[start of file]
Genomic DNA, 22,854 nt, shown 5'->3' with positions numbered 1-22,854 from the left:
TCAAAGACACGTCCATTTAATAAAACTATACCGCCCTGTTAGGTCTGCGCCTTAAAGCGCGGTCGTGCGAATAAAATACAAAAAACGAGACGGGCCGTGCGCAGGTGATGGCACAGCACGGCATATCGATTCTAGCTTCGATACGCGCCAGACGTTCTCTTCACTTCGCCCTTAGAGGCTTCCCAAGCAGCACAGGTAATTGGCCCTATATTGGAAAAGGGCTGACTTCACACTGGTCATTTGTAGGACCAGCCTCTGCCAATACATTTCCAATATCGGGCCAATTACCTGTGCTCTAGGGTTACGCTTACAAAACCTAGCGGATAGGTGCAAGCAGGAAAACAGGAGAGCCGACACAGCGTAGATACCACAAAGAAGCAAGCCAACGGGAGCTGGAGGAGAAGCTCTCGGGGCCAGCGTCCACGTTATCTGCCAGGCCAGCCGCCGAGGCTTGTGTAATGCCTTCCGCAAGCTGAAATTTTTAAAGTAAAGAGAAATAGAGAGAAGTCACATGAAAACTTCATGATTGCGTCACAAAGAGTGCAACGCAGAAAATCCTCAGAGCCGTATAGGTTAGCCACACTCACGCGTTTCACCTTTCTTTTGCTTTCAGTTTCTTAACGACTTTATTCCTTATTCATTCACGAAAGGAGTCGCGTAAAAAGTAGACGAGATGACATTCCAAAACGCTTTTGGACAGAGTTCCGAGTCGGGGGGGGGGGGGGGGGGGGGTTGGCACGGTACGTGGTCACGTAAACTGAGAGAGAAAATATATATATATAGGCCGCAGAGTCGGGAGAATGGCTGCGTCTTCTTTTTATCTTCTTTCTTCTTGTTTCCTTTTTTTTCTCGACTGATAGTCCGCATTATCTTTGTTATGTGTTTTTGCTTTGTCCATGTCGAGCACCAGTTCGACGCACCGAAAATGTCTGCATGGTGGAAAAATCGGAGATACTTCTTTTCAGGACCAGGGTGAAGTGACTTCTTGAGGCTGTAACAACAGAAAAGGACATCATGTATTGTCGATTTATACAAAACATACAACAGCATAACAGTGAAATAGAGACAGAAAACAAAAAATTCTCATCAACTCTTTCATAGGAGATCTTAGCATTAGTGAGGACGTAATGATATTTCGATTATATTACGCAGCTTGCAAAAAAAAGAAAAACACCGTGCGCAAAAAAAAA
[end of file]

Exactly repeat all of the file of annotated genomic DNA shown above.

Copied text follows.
Genomic DNA, 22,854 nt, shown 5'->3' with positions numbered 1-22,854 from the left:
TCAAAGACACGTCCATTTAATAAAACTATACCGCCCTGTTAGGTCTGCGCCTTAAAGCGCGGTCGTGCGAATAAAATACAAAAAACGAGACGGGCCGTGCGCAGGTGATGGCACAGCACGGCATATCGATTCTAGCTTCGATACGCGCCAGACGTTCTCTTCACTTCGCCCTTAGAGGCTTCCCAAGCAGCACAGGTAATTGGCCCTATATTGGAAAAGGGCTGACTTCACACTGGTCATTTGTAGGACCAGCCTCTGCCAATACATTTCCAATATCGGGCCAATTACCTGTGCTCTAGGGTTACGCTTACAAAACCTAGCGGATAGGTGCAAGCAGGAAAACAGGAGAGCCGACACAGCGTAGATACCACAAAGAAGCAAGCCAACGGGAGCTGGAGGAGAAGCTCTCGGGGCCAGCGTCCACGTTATCTGCCAGGCCAGCCGCCGAGGCTTGTGTAATGCCTTCCGCAAGCTGAAATTTTTAAAGTAAAGAGAAATAGAGAGAAGTCACATGAAAACTTCATGATTGCGTCACAAAGAGTGCAACGCAGAAAATCCTCAGAGCCGTATAGGTTAGCCACACTCACGCGTTTCACCTTTCTTTTGCTTTCAGTTTCTTAACGACTTTATTCCTTATTCATTCACGAAAGGAGTCGCGTAAAAAGTAGACGAGATGACATTCCAAAACGCTTTTGGACAGAGTTCCGAGTCGGGGGGGGGGGGGGGGGGGGGTTGGCACGGTACGTGGTCACGTAAACTGAGAGAGAAAATATATATATATAGGCCGCAGAGTCGGGAGAATGGCTGCGTCTTCTTTTTATCTTCTTTCTTCTTGTTTCCTTTTTTTTCTCGACTGATAGTCCGCATTATCTTTGTTATGTGTTTTTGCTTTGTCCATGTCGAGCACCAGTTCGACGCACCGAAAATGTCTGCATGGTGGAAAAATCGGAGATACTTCTTTTCAGGACCAGGGTGAAGTGACTTCTTGAGGCTGTAACAACAGAAAAGGACATCATGTATTGTCGATTTATACAAAACATACAACAGCATAACAGTGAAATAGAGACAGAAAACAAAAAATTCTCATCAACTCTTTCATAGGAGATCTTAGCATTAGTGAGGACGTAATGATATTTCGATTATATTACGCAGCTTGCAAAAAAAAGAAAAACACCGTGCGCAAAAAAAAA